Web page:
I circled back to Los Angeles to see everyone again before heading home, taking the southern route back, as I had taken the northern way out. I do not remember much of that part of the trip for some reason, except for three things. The first is Texas, and I remember it because we stopped just past the New Mexican border for breakfast in El Paso, then proceeded east to have lunch in Texas, dinner in Texas, and breakfast in Texarkana, just before the border with Arkansas. Twenty four hours of steady driving to go from one side to the other. Big damn state, Texas. The second is the old section of New Orleans, where I walked all over the French Quarter looking for the Café Du Monde so I could have a beignet like my hero, Jimmy Buffett. Never did find it, but loved seeing that city. Told myself one day I would go back and see it again, but never have (yet). We went past Lake Pontchartrain on the way to Mississippi, then through Alabama and Georgia. I tried not to talk too much down there, not wanting them to know I was a Yankee. (Many years later I drove through that part of the country in a station wagon with New Hampshire plates on it. As I was coming out of a store, I saw a group of guys looking at my car’s plates. I pointed towards the store and hissed, “He’s in there!” and when they all ran in to “get the Yankee” I jumped in the car and drove off). Lastly I remember a night in the Philadelphia station, listening to a lonely old man talk for hours about not much at all. I politely nodded for most of the night, and when he finally left to get on a bus, a gentleman sitting nearby with his family came over, shook my hand and said “Young man, you should be a priest.” It was a very nice compliment.
I only had a few days left on the pass at this point, and was nearly out of money. With a last, small detour though Vermont, just so I could say I’d been, it was on another warm, sunny day in June when I climbed down the bus steps at Burgess’s Store, home again. That summer was one of the coldest in memory, and during the winter that followed the temperature went down past 50 below and stayed there a while. It was so cold it wouldn’t snow, and it’s got to be mighty cold for that. I remembered how California had felt, the warm breezes, clean beaches, and an ocean that wasn’t frozen halfway out to another continent, and came back, this time to stay.
Since Mom grew up in LA, her connections to and reminiscing of it have a different feeling and hue, but for dad there will always be that element of surprise. It’s stupid, really. I mean in playground terms, he was “here first” and his “claim” is stronger than mine. It’s always said Los Angeles doesn’t have any history, which is false on approximately a billion levels, not the least of which is the oppressive assumption that nothing before colonialist obliteration has any value. But for purposes of this, I’m talking about generational history and the bizarre notion that nothing existed for your parents before you.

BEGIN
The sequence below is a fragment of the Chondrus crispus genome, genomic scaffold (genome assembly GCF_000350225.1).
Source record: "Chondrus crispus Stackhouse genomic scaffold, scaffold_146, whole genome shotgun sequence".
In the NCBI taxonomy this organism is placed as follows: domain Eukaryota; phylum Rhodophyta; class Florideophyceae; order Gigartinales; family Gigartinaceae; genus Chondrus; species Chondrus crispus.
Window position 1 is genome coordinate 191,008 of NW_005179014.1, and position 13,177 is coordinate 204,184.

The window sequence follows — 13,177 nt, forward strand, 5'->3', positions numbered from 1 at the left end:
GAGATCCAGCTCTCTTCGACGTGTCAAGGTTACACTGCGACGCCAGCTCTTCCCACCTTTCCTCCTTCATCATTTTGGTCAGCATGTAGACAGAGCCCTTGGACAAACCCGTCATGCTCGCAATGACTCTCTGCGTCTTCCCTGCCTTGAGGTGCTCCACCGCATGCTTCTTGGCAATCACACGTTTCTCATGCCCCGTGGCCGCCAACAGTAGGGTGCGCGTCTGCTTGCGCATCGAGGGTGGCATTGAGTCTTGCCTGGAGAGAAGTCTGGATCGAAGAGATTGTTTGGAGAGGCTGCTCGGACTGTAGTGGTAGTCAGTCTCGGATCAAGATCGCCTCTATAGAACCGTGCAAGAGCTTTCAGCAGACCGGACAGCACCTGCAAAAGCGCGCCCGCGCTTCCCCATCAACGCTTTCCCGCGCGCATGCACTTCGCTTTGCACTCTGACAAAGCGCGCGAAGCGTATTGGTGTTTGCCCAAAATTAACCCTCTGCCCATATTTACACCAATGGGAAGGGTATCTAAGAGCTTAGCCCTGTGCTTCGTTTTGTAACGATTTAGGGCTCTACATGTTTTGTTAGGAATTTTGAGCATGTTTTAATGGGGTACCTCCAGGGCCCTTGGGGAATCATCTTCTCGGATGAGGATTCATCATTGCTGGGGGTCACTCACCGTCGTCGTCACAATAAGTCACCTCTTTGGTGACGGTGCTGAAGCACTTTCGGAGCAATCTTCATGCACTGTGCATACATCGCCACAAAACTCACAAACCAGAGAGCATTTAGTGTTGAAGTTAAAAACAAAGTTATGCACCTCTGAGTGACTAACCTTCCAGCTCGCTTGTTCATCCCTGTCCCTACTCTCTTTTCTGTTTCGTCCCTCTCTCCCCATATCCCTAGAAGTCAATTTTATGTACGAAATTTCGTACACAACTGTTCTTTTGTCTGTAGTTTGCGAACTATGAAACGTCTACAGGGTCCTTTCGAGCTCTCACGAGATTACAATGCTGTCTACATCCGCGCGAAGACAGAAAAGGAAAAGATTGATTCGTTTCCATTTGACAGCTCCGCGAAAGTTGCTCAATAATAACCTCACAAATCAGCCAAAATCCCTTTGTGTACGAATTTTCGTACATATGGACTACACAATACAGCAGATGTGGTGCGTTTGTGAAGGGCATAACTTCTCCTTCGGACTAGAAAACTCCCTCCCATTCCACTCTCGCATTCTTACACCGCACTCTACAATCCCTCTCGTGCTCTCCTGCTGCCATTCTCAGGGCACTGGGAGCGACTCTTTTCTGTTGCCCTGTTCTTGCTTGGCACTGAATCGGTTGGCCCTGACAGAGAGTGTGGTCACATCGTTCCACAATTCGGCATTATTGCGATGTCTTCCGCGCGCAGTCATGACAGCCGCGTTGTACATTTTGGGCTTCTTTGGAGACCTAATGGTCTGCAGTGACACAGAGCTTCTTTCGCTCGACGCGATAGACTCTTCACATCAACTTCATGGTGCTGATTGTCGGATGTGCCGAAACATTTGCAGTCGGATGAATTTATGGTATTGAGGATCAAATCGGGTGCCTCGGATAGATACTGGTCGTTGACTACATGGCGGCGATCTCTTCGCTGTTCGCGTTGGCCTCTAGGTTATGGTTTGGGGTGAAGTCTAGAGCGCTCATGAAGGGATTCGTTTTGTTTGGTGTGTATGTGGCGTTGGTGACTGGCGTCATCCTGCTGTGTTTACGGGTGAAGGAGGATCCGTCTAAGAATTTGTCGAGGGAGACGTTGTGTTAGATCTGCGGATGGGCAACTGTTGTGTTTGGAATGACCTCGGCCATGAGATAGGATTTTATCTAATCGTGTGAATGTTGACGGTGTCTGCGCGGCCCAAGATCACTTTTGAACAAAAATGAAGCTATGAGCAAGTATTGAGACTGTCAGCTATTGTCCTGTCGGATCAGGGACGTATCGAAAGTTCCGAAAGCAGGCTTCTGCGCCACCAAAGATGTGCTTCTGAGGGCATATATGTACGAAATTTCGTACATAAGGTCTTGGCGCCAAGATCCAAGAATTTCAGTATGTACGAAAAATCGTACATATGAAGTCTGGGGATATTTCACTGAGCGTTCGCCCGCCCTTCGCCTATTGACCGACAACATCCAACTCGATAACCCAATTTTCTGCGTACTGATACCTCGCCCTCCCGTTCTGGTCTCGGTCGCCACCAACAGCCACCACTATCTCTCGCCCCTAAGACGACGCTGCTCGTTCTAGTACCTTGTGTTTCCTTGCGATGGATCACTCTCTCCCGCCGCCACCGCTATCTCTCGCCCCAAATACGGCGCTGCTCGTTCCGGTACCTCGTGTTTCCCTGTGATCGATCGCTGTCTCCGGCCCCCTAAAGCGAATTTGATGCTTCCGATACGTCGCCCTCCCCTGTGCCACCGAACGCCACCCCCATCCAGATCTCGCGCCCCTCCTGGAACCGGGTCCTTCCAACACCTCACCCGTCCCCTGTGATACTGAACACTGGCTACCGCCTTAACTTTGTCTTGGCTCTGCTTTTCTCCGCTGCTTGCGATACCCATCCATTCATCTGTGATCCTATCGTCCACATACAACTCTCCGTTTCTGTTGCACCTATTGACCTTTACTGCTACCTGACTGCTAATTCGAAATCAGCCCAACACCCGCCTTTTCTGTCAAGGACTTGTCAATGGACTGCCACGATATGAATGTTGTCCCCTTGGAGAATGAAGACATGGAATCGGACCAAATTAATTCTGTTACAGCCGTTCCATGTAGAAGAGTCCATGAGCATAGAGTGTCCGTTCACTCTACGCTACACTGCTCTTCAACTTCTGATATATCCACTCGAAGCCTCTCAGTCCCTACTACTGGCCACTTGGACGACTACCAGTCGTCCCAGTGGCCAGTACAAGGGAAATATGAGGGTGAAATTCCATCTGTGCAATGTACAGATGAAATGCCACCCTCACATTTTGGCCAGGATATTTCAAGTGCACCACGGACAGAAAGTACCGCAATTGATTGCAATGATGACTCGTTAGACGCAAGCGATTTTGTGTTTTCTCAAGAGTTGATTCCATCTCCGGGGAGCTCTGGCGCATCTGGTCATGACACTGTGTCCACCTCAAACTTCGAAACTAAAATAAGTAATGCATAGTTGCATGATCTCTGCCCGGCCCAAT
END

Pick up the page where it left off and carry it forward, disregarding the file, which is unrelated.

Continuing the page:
The Greyhound station at Alameda and 7th is in a part of town that provides a fairly grey welcome to the city of angels, save for the mammoth pink American Apparel factory down the street. In a city branded as a cultural animorph, the first time dad excitedly jabbed through the car window at the station was surreal. I blurted, “What, it’s still there?” and then I think we had a very serious talk about how time passes slower when you get older, or at least how I should keep my mouth shut sometimes. When I was 19, I “taught” (by “taught” I mean “shadowed the actual teaching assistants and teacher in an exhausting mixture of wonder and terror, in my first teaching experience”) at an arts program at Inner-City Arts at 7th and Kohler, a couple blocks west of Alameda. One of the students there would later live with my family, as one of the 7 room-renters mentioned in From Boscawen to Chicago.
In the following years, friends or I would work Downtown, go to each others’ performances, I’d meet friends at Union for cheap coffee across the street, tear up at the Bradbury ceiling, and take newcomers on Bladerunner themed tours – and always within shouting distance of Alameda and 7th, the opening of Dad’s West Coast origin story…which occasionally reads as myth.